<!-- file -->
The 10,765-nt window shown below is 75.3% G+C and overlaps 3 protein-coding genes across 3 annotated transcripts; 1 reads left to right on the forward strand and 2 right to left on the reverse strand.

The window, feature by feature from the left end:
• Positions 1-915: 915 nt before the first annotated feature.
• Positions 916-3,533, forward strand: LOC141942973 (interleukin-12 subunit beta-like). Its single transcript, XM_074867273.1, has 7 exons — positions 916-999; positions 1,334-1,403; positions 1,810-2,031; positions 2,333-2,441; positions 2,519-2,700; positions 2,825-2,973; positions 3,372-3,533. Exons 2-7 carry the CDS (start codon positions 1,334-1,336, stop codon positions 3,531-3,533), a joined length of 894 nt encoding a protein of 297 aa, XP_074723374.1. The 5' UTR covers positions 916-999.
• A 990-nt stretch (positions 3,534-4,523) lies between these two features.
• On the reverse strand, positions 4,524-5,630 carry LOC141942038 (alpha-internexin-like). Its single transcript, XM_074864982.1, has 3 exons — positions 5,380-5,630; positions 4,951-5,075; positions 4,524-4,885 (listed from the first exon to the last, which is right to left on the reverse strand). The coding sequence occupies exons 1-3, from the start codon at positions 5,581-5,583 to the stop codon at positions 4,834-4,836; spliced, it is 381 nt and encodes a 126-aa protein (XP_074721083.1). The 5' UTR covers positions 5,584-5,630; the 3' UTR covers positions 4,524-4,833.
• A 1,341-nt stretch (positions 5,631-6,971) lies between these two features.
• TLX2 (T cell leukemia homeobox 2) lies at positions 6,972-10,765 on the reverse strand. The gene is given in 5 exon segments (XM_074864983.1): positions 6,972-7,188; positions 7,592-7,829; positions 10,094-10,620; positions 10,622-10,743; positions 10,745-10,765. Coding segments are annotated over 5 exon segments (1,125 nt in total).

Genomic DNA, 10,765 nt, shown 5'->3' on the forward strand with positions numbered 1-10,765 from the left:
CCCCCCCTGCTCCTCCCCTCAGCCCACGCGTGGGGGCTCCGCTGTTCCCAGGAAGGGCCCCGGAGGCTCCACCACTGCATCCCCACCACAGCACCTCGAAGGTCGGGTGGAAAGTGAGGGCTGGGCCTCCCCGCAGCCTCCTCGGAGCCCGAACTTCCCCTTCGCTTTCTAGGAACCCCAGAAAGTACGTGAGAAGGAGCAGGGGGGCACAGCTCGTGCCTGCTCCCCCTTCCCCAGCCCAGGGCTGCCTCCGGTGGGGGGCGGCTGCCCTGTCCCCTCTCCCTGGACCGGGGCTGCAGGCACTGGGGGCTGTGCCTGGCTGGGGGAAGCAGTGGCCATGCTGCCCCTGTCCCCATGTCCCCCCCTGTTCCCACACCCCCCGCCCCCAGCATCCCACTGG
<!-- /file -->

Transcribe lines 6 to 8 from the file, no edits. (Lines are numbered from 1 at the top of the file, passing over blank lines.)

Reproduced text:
• On the reverse strand, positions 4,524-5,630 carry LOC141942038 (alpha-internexin-like). Its single transcript, XM_074864982.1, has 3 exons — positions 5,380-5,630; positions 4,951-5,075; positions 4,524-4,885 (listed from the first exon to the last, which is right to left on the reverse strand). The coding sequence occupies exons 1-3, from the start codon at positions 5,581-5,583 to the stop codon at positions 4,834-4,836; spliced, it is 381 nt and encodes a 126-aa protein (XP_074721083.1). The 5' UTR covers positions 5,584-5,630; the 3' UTR covers positions 4,524-4,833.
• A 1,341-nt stretch (positions 5,631-6,971) lies between these two features.
• TLX2 (T cell leukemia homeobox 2) lies at positions 6,972-10,765 on the reverse strand. The gene is given in 5 exon segments (XM_074864983.1): positions 6,972-7,188; positions 7,592-7,829; positions 10,094-10,620; positions 10,622-10,743; positions 10,745-10,765. Coding segments are annotated over 5 exon segments (1,125 nt in total).